Today, we have come to a time where there is an increased focus on health misinformation along with the potential for social media to truly impact public health. A couple months ago, we started a hashtag campaign on Instagram called, #VerifyHealthcare, sparked by the rise of misinformation and influencers even within health care.
With the influencer phenomenon, there are a lot of other concerns, not just misrepresentation, but other pitfalls whether it’s professionalism issues weighing (or not weighing) what is appropriate to post, HIPAA concerns or even sponsored content issues, which is definitely a new phenomenon in health care social media. There’s a need for guidance on how to disclose conflicts of interest, industry relationships and how to cite medical literature so that patients and the general public can easily digest it.
#VerifyHealthcare focused on encouraging those with decent followings to disclose their training and experience. Additionally, it encouraged their followers to be mindful of who they are trusting. To double- and triple-check the credentials of those they trusted online.
We saw how this hashtag resonated with a lot of people – health professionals and patients alike – and we felt the need to take this a step further. That’s when the idea of creating the Association for Healthcare Social Media (AHSM) arose.
We are the first professional society for health care social media use. There are other organizations focused on health communications professionals or media professionals, but not for those of us who are practicing medicine, dentistry or nursing and are now using social media to educate others or to build our practices. While Facebook groups or online groups do exist, they’re less formal. AHSM holds 501(c)(3) designation as a formal non-profit group and offers more transparency. This was overdue. There needs to be a more organized effort and the designation is the first step to move from informal conversations on an individual level to a concerted force in public health to engage more effectively with other organizations and institutions.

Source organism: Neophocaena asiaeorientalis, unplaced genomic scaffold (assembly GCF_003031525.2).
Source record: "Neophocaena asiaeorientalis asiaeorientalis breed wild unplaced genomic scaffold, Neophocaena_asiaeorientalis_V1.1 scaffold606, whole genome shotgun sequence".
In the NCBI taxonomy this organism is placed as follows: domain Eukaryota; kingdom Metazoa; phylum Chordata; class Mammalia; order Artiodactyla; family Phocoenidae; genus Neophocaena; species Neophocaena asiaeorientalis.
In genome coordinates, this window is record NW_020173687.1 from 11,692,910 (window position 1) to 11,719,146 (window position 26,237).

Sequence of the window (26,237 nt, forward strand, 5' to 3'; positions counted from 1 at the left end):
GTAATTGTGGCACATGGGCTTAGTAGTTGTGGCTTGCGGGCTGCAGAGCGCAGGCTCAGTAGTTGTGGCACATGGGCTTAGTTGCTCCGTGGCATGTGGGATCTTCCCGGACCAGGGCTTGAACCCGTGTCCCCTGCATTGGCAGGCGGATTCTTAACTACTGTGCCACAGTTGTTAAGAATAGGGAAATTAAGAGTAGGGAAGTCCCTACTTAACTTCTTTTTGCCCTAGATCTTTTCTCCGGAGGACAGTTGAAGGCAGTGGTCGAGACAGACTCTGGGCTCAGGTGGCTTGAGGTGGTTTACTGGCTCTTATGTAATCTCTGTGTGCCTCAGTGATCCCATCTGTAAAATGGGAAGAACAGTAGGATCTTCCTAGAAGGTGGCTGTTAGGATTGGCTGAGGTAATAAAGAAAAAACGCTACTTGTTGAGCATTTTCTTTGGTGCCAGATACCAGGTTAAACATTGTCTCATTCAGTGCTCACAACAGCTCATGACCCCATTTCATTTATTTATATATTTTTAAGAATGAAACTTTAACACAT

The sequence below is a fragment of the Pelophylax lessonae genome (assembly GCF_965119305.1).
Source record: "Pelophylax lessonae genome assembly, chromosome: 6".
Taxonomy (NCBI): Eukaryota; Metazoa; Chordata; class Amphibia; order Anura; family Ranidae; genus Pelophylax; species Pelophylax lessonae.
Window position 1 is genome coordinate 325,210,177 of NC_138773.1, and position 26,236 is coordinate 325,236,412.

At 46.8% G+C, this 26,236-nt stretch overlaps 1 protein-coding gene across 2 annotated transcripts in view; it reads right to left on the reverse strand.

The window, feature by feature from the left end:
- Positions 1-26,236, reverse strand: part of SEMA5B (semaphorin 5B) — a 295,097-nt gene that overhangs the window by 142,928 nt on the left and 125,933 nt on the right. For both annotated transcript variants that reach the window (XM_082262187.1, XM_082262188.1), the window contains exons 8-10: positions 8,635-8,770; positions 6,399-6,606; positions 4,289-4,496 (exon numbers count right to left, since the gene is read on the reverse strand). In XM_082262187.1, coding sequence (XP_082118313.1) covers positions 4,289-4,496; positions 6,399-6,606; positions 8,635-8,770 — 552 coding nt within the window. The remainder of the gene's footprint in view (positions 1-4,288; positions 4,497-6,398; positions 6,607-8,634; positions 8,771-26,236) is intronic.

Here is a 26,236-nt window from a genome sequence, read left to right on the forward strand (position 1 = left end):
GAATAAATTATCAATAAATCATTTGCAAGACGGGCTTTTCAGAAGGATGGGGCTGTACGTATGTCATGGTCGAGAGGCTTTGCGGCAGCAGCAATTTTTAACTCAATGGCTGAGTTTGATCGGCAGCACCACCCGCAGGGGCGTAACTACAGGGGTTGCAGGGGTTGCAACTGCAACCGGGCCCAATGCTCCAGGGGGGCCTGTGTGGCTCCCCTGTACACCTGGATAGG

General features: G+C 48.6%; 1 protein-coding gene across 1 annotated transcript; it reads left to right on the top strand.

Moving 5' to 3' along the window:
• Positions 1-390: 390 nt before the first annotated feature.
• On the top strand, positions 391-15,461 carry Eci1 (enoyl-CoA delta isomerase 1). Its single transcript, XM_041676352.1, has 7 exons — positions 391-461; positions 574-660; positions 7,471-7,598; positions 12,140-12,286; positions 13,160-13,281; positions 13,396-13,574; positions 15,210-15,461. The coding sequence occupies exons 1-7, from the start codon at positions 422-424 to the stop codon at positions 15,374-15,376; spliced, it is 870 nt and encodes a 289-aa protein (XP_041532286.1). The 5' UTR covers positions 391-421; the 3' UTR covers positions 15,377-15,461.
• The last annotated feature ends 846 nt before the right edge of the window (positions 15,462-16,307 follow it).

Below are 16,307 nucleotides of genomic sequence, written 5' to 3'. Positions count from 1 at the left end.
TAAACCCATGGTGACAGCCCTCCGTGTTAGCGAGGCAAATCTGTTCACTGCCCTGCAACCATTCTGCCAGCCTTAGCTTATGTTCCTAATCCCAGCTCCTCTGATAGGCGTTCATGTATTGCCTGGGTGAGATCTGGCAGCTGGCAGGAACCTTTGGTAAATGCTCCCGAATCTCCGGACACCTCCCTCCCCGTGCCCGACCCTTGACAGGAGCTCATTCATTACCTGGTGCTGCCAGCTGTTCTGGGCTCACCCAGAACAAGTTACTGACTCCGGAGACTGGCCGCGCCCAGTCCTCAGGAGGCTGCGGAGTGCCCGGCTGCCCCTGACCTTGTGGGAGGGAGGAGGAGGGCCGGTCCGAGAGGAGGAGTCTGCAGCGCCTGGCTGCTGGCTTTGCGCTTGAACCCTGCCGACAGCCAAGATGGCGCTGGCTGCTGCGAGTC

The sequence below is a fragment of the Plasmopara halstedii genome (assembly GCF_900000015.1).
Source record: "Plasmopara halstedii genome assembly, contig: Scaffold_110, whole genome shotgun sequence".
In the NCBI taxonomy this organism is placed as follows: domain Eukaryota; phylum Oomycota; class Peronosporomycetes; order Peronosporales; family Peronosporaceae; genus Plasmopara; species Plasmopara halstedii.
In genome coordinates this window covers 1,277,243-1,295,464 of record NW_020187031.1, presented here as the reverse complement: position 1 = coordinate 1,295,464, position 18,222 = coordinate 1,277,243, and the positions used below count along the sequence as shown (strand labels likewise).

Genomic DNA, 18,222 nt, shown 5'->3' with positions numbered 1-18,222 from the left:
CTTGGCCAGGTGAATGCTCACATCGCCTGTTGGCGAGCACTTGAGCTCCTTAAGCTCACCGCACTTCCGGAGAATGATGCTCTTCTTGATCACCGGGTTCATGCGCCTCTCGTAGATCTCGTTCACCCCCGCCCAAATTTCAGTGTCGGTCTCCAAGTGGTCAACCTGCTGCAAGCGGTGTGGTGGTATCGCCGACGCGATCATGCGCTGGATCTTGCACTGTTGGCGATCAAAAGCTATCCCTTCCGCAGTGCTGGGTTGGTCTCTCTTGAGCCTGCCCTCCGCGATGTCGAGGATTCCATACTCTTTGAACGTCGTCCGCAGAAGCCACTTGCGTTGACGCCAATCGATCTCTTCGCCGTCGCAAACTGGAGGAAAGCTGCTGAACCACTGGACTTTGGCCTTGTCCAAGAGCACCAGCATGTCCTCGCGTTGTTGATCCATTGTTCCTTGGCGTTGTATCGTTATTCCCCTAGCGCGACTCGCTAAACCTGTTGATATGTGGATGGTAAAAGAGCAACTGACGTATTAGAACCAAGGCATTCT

All of us felt that no matter our purpose for using social media, it has a public health impact and to have the positive impact we want to see, we need to come together.
The 15 of us who started this were already heavy social media users, often on Instagram, but also Twitter, YouTube and other platforms. We started with #VerifyHhealthcare and became the founding members for AHSM.
Specialties represented on our board of directors include ophthalmology, OB/GYN, facial plastic surgery, dermatology, pediatrics, orthopedic surgery, neurosurgery, GI, pulmonary medicine, critical care and more. Our advisory council has MD doctors, DO representation, nurse practitioners, a psychologist and also the New Jersey health commissioner. We want to continue to diversify and aim to represent the breadth of medicine.
It’s important for everyone to be involved because if you are online talking about health in any way, shape or form, then you should really be aware of how to safely and properly do so.
It’s interesting how the landscape of social media has changed. In the past, it was a casual forum or creative outlet. Increasingly, many have used it in other productive ways, whether it’s education, discussion or business. We wanted to highlight all of that, but ensure that there’s no danger to health professionals’ careers or patient health.
There’s been a lot of media attention on various aspects of health and social media, whether it be health misinformation or this influencer phenomenon where even physicians have been accused of hiding paid vacations or rewards for promoting certain products in their social media.
Conflicts of interest and industry relationships are not new to medicine, but the way it’s intersecting with social media is new. In this day and age, with the rise of fashion influencers, fitness influencers, etc., health influencers have also arisen. At the end of the day, what impact does this have on the general public and public health? We want to investigate and address this.
Additionally, we observed students, health professionals or medicine-adjacent individuals who said that they were physicians or other health professionals but did not have the training to support that. This was concerning given some of their large social media followings.